Are video games good for you?

On a hot summer afternoon, eight teenagers gathered in the darkened basement of the Bronx Central Library to play the top-selling football video game "Madden NFL." The Madden tournament in the Bronx, complete with prizes, is part of a growing effort at libraries across the country to lure a client who rarely darkens the door of a public library: the adolescent boy.

"If it wasn't for the gaming stuff dragging me in that first time, I would have gone maybe once in the past two years," says Ian Melcher, 17, a gamer in Ann Arbor, Mich., who had just checked out two calculus books. "I realized the library was pretty cool and had other things I was interested in."

To persuade skeptical libraries to put video games on the shelf next to books, young librarians who grew up on games are drawing support from a surprising source: academic researchers. They claim that playing video games is practically a requirement of literacy in our digital age.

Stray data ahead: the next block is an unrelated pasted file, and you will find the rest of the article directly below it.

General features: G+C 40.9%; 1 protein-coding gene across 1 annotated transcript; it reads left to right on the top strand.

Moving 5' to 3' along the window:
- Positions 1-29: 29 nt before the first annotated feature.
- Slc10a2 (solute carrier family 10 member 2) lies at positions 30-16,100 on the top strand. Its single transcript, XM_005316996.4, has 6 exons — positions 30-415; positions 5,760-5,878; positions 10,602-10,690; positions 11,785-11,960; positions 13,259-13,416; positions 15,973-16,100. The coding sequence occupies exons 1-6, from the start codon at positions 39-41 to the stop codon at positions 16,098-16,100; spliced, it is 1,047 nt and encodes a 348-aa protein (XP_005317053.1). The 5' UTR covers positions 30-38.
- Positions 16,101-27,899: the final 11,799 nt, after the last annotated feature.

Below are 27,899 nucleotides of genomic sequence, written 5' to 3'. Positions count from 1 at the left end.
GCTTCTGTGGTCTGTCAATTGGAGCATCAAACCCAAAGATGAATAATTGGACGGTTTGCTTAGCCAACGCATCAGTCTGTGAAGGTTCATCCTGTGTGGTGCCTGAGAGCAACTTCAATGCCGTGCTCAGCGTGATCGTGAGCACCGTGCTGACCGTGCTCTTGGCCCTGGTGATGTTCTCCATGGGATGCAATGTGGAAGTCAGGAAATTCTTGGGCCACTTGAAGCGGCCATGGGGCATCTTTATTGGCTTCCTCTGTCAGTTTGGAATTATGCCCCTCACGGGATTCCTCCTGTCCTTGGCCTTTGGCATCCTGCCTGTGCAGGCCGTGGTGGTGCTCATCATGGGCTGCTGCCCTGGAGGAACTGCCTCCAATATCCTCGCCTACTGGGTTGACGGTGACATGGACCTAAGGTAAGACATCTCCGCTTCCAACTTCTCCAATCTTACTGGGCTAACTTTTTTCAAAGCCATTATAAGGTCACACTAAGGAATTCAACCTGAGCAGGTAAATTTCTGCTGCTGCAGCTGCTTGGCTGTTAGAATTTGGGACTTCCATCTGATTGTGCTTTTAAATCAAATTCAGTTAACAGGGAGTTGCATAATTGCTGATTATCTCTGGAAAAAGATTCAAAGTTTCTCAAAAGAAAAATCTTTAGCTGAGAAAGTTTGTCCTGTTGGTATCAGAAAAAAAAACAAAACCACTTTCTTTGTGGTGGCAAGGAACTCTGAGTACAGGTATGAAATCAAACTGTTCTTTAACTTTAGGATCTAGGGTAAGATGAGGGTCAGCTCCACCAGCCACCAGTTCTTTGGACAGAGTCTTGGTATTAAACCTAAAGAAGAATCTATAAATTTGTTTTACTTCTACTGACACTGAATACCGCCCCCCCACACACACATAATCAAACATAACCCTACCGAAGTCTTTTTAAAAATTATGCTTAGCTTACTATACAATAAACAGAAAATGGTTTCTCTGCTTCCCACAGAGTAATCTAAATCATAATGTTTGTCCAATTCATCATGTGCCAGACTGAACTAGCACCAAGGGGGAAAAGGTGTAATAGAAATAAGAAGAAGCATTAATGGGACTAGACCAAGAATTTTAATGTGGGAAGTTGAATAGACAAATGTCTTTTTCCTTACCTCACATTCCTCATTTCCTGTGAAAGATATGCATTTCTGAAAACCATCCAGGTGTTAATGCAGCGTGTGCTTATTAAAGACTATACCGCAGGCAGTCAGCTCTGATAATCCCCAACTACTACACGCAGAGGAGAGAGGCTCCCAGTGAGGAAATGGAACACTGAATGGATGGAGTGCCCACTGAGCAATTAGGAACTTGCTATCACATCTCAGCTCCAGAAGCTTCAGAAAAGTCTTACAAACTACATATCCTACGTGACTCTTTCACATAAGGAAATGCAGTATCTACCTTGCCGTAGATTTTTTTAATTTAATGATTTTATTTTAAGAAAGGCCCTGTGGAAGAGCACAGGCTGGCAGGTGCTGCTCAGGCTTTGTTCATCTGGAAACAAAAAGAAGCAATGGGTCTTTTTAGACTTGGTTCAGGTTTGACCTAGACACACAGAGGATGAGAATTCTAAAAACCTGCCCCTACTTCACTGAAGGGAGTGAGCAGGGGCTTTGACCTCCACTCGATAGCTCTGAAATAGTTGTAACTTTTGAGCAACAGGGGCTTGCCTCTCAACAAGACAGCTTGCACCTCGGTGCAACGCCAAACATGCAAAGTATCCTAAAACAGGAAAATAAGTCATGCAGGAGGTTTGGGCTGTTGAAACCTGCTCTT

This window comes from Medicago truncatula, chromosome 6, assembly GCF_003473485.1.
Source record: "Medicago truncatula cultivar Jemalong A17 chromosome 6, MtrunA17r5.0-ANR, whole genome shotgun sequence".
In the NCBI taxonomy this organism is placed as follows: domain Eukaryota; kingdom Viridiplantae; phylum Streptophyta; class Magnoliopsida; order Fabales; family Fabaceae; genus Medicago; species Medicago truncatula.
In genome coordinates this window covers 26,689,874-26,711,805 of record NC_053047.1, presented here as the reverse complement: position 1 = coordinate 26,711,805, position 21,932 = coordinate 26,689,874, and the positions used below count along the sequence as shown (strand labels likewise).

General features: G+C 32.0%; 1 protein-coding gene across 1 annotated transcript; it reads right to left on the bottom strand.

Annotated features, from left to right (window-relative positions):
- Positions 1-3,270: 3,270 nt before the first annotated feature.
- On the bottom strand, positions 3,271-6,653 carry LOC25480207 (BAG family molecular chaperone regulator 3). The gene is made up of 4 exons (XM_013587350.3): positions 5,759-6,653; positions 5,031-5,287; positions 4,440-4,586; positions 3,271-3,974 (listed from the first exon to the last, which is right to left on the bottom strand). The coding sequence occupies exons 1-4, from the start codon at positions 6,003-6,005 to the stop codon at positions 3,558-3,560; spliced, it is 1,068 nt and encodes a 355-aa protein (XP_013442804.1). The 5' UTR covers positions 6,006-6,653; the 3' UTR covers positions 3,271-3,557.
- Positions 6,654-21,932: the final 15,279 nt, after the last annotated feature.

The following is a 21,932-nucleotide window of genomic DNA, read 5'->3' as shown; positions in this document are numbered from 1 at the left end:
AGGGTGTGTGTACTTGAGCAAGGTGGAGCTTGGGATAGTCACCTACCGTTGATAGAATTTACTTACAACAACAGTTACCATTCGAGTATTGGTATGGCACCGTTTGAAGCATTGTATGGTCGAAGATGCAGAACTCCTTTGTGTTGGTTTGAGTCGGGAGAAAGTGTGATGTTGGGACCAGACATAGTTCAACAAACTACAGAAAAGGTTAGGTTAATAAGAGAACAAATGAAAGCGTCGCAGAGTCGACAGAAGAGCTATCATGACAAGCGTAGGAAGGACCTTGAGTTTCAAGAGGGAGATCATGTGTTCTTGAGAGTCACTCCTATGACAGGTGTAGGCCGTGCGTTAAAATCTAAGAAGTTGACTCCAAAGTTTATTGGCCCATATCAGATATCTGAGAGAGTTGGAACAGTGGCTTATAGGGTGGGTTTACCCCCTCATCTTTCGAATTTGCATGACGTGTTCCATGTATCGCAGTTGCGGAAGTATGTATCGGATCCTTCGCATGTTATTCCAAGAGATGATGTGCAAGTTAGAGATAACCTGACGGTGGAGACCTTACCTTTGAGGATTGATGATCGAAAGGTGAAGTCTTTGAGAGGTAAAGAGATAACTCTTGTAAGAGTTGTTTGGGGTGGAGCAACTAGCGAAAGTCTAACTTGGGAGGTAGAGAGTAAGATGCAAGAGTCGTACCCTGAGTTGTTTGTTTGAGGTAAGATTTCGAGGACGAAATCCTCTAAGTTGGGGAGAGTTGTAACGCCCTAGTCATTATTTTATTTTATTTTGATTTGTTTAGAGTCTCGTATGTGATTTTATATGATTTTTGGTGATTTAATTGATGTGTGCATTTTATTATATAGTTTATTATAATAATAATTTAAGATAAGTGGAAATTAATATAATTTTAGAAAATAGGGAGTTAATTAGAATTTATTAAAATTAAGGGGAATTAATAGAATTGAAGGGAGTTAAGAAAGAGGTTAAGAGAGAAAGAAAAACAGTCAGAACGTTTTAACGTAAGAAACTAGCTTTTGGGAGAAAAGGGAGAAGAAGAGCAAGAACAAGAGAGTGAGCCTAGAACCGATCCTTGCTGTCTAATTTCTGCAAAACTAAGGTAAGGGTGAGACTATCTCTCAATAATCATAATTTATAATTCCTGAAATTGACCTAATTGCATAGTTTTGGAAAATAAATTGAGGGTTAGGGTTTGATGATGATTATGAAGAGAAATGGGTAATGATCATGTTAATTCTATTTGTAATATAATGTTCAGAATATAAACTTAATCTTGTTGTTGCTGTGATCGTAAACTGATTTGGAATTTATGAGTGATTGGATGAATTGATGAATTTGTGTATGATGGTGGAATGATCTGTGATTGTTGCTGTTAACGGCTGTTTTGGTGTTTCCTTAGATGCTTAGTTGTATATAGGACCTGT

To many parents and baby boomers, playing video games looks like mindless activity. Yet the knowledge built into "Madden," for example, employs a playbook the size of an encyclopedia. To win, players must have a sophisticated understanding of strategy and make split-second decisions about which play to choose.

"Games stress taking your knowledge and applying it. That's pretty crucial in the modern world," says University of Wisconsin Professor James Gee, author of the 2003 book "What Video Games Have to Teach Us about Learning and Literacy."

Indeed, the argument that video and computer games are superior to school in helping children learn is gaining currency in academic circles. Claimed benefits include improved problem-solving, mastery of scientific investigation and the ability to apply information learned to real-life situations. Some of the more complex games, especially multiplayer games like "World of Warcraft" — played online simultaneously with thousands of players — lead some teens to engage in esoteric, online conversations about strategy and to create their own literary spin-offs or so-called fanfiction.

"Many video games require players to master skills in demand by today's employers," concluded a report released in October by the Federation of American Scientists. The organization urged the federal government to invest in research and development of educational games for K-12 students and for adult work-force training.